By Rebecca Harrison
JOHANNESBURG- African scholars have launched a pioneering Bible commentary which tackles issues like female circumcision, HIV/AIDS and ethnic violence and is meant to make the scriptures more relevant for Africans. The African Bible Comme
ntary — produced by an umbrella group of African evangelical churches — was launched this week in Kenya and aims to interpret the Bible for Africans by using local proverbs and by applying its teaching to contemporary problems on the poorest continent.
“(It is) an explanation of the whole Bible as seen through the eyes of African scholars who respect the integrity of the text and use African proverbs, metaphors and stories to make it speak to African believers,” says General Editor Tokunboh Adeyemo in the book’s introduction.
As church-going dwindles in increasingly secular Europe, Christianity is booming in Africa, where giant evangelical churches frequently draw tens of thousands to all-night prayer vigils.
The African Bible Commentary, compiled by the Association of Evangelicals in Africa, includes contributions from some 70 theologians belonging to a broad range of Protestant churches including Methodist, Presbyterian and Lutheran.
It has been published in English and French and African language translations are in the works.
As well as verse-by-verse explanation of biblical text, the book includes 70 articles on how Christians should respond to thorny issues like HIV/AIDS, tribalism, race, homosexuality, witchcraft and lobola — or bride money.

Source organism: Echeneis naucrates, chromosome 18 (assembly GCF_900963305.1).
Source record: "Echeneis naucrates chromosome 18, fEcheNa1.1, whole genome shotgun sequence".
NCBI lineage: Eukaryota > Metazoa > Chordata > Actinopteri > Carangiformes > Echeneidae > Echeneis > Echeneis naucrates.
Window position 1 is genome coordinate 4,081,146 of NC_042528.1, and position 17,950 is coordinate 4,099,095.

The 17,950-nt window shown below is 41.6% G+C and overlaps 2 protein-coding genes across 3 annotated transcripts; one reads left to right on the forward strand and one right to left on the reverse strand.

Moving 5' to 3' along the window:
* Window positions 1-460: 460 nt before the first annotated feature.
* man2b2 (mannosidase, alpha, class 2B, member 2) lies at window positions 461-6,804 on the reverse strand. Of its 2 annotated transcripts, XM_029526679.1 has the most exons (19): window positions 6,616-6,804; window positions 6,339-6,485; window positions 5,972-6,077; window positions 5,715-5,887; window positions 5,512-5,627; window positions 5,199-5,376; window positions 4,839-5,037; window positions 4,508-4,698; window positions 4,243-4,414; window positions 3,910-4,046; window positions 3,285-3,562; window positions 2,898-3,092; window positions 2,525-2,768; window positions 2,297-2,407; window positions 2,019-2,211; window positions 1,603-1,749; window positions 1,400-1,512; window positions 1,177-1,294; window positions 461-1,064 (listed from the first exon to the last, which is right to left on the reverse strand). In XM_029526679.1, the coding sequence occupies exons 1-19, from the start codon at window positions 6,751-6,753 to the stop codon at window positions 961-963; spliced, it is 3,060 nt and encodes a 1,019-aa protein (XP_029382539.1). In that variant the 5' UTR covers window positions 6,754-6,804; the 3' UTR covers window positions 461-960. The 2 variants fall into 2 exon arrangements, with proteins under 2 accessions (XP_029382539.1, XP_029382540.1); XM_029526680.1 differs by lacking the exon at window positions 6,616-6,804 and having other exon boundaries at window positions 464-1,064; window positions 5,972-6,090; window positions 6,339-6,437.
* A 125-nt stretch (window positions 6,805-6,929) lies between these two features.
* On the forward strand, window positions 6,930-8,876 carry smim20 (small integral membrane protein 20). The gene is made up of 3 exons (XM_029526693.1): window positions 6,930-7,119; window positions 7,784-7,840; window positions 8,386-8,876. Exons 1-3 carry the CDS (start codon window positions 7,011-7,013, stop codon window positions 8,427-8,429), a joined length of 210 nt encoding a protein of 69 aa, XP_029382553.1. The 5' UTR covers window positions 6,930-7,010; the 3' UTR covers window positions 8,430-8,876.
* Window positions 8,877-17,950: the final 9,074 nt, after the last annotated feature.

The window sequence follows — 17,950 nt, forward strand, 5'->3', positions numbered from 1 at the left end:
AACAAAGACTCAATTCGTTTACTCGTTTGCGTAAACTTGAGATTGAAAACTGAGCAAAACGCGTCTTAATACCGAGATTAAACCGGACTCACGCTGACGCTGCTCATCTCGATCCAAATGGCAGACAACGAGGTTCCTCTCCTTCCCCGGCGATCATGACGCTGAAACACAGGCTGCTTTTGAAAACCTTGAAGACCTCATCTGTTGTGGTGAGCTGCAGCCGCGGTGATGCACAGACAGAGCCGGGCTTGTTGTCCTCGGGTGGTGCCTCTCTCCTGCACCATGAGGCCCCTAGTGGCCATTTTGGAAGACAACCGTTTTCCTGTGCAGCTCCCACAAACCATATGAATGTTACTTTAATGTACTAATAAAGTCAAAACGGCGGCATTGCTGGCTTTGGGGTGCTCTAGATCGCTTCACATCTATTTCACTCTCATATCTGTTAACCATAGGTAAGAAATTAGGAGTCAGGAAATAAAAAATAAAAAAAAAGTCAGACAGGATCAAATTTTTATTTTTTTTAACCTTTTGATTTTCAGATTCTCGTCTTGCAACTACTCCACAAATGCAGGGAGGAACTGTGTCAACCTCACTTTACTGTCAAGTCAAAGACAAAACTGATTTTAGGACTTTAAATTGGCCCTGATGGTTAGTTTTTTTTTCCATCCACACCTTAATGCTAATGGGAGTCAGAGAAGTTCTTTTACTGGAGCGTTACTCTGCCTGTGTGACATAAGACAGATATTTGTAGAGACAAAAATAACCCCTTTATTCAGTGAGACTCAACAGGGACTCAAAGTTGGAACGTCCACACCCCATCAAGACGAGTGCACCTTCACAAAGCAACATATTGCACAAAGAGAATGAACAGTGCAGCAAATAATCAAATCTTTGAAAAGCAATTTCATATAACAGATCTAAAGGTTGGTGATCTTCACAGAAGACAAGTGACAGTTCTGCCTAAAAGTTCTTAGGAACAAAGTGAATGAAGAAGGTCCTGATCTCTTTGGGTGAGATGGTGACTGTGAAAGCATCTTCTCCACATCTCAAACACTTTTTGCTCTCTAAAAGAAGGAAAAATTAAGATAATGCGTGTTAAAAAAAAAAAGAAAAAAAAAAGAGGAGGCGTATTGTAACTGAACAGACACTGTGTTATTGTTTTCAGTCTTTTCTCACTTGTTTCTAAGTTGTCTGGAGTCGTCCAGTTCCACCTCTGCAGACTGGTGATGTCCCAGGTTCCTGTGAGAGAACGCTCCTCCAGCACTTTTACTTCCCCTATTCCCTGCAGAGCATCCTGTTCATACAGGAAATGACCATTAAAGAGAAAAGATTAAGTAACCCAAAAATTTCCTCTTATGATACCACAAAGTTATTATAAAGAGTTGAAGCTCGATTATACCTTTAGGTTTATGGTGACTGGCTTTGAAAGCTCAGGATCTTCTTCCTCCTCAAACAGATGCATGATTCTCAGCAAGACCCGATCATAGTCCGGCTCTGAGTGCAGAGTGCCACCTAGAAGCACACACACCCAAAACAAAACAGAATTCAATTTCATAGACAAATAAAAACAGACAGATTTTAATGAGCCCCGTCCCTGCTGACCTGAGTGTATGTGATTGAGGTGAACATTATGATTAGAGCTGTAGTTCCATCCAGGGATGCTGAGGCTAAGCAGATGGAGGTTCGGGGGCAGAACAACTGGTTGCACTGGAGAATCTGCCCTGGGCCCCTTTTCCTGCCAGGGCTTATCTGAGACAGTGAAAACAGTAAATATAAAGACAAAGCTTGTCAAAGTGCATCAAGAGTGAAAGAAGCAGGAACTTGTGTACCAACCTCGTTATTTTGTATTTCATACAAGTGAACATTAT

Alongside a passage in the book of Genesis which talks about male circumcision, for example, the commentary condemns female genital mutilation — widely practised in some parts of Africa — as a “scourge which dehumanises women”.
The commentary confesses African churches have sinned by stigmatising those with HIV/AIDS and urges leaders to “break its silence” and help tackle the epidemic that has infected some 26 million Africans.
The commentary is more conservative on homosexuality, which it says is “a sin… abnormal, unnatural and a perversion”, reflecting the views of most African Christians — both Protestant and Roman Catholic.
Questions over how to interpret the Bible are at the root of a row over homosexuality that threatens to split the worldwide Anglican Communion, with conservative African bishops pitted against more liberal primates in North America.
“The younger church in Africa has stayed closer to biblical ethics and is therefore more conservative than the western church,” Adeyemo told Reuters in a recent interview. — Reuter